By Franklin T. Wike, Jr.
A trend started during the 1940s and 1950s where people from smaller towns left their birthplace, usually because of money or marriage, and spent a good portion of their life in foreign lands. Those foreign lands turned out to be the bigger cities throughout this country where higher paying jobs were available.
Over the last few years, I have noticed another trend where many seniors seem to be returning to the towns where they grew up. Some of those trips are simply visits so they can see family and childhood friends one last time, while others seem to be making the move a more permanent act, so they can spend their remaining years remembering the joys of their youth.
Last month I took a long overdue vacation and ended up making a trip back to Lebanon, Pennsylvania, the area where I was born. When deciding where I wanted to go, there were three main reasons I choose to return to the area where I grew up. Those reasons were food, family and information.
Every part of the country and every ethnic culture seem to have their own special foods that are hard to locate elsewhere. Some of those foods are available commercially in certain parts of the country, while others have to be prepared in private kitchens.
Since I grew up in the heart of Pennsylvania Dutch country, there were many special foods that I wanted to find such as PA Dutch Birch beer, (a unique type of root beer that is extremely hard to find in other areas of the country), Lebanon bologna, (a smoked treat made only in Lebanon County, PA) and TastyKakes, (a commercial snack cake made in Pennsylvania).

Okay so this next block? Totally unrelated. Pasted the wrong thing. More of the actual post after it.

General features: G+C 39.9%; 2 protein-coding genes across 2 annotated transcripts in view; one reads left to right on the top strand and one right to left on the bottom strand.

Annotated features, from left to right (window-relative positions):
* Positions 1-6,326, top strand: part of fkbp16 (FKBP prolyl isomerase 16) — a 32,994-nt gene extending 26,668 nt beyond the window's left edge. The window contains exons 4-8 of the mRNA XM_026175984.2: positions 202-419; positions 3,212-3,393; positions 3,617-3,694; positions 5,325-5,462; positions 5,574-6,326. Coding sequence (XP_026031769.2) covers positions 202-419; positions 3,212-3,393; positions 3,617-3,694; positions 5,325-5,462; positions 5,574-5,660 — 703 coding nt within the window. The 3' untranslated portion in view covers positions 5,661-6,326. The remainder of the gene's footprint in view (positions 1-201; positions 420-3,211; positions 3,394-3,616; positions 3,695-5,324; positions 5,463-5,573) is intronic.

In addition to the commercial foods, I also had my taste buds set to find a variety of local eating establishments. Every day, I would try out a different restaurant in order to enjoy their specialties. I made sure each one was local and privately owned instead of the large chain restaurants. That way, I would be assured they would be serving local dishes. One day, I got lucky and found a small cafe in Cleona that served fresh Shoofly Pie, a traditional PA Dutch desert along with many other local dishes that were all made from scratch by a local woman in her 80s. I also made it a point to eat at a local diner. To anyone that is NOT from the east coast or New England states, back in the 1950s metal dining cars similar to the ones used on the railroad, were common in many communities. I don’t know who owned them in other parts of the country but in eastern Pennsylvania, many of them were owned by men of Italian or Greek heritage that specialized in serving great hoagies, (submarine sandwiches), Philly Cheese steak sandwiches, veal Parmesan and many other delicacies.
I am not sure what it is about the foods we grew up on, but I know that I am not alone in wanting to recapture the memories and good times of my childhood and somehow being able to see, smell and taste a special dish after 40 or 50 years of abstinence, seems to help recapture those memories of days past, when we were surrounded by our grandparents and so many other members of our extended family.